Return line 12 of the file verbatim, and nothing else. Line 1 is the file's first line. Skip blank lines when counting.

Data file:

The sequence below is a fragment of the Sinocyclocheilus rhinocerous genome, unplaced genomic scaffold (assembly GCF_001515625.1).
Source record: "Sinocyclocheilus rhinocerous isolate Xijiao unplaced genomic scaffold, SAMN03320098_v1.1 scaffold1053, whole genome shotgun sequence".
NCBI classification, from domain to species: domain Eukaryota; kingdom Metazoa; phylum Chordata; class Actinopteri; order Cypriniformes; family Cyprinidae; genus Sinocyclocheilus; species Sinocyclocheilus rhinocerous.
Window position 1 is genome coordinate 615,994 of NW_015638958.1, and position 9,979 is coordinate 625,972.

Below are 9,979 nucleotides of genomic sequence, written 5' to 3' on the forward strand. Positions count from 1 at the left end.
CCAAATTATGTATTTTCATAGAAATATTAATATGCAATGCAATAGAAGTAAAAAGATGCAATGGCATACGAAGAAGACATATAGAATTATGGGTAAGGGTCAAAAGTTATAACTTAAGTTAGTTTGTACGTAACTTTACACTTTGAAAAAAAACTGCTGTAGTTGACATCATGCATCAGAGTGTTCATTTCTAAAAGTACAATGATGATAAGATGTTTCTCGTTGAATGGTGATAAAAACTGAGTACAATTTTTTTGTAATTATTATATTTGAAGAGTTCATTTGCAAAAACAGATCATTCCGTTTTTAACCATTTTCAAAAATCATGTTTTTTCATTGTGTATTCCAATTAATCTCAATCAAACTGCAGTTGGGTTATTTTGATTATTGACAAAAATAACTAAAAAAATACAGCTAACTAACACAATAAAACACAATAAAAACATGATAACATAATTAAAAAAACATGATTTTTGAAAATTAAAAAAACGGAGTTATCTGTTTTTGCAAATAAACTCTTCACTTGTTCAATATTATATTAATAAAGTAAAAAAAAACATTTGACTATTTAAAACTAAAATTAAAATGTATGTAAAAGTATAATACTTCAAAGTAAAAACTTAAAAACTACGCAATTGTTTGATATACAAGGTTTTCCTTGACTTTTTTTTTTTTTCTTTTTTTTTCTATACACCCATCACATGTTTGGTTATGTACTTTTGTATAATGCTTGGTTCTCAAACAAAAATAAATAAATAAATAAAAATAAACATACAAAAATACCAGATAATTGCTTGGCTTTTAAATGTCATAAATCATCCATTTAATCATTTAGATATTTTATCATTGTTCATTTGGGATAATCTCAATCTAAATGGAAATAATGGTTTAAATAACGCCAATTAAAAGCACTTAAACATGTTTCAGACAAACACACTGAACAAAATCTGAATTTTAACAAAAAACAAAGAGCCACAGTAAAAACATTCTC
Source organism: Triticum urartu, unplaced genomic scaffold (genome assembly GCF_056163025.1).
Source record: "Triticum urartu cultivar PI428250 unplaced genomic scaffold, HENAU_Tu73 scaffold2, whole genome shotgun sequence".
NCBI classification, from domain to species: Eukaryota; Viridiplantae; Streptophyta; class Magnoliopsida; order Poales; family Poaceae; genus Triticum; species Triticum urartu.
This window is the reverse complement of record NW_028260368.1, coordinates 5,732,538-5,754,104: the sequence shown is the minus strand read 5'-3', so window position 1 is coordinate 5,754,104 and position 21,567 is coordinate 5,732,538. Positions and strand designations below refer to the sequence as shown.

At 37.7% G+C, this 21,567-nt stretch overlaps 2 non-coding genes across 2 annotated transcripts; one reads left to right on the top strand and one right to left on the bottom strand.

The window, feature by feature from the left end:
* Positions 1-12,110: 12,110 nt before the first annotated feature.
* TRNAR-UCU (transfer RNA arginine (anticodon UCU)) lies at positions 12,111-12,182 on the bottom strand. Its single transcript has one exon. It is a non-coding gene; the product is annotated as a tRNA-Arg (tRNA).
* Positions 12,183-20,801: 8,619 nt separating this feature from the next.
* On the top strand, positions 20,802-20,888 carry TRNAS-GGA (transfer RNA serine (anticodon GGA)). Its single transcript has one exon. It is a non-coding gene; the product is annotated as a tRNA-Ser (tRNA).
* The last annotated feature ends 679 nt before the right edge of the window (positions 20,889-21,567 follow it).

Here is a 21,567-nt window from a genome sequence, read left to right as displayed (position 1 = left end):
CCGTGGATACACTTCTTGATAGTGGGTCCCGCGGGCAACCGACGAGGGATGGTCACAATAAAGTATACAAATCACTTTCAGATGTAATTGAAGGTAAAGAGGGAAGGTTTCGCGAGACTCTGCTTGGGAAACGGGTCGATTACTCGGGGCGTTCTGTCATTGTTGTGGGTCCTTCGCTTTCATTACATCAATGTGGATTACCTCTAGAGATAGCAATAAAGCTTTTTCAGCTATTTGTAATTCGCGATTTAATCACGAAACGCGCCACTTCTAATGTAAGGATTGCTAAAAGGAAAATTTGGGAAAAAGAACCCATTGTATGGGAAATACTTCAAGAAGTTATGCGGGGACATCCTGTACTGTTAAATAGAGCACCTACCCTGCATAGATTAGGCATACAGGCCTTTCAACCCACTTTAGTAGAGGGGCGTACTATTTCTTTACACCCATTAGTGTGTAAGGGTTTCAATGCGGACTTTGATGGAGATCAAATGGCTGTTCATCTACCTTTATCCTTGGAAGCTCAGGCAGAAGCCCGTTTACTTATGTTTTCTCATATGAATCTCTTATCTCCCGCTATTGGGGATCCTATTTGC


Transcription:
The window, feature by feature from the left end: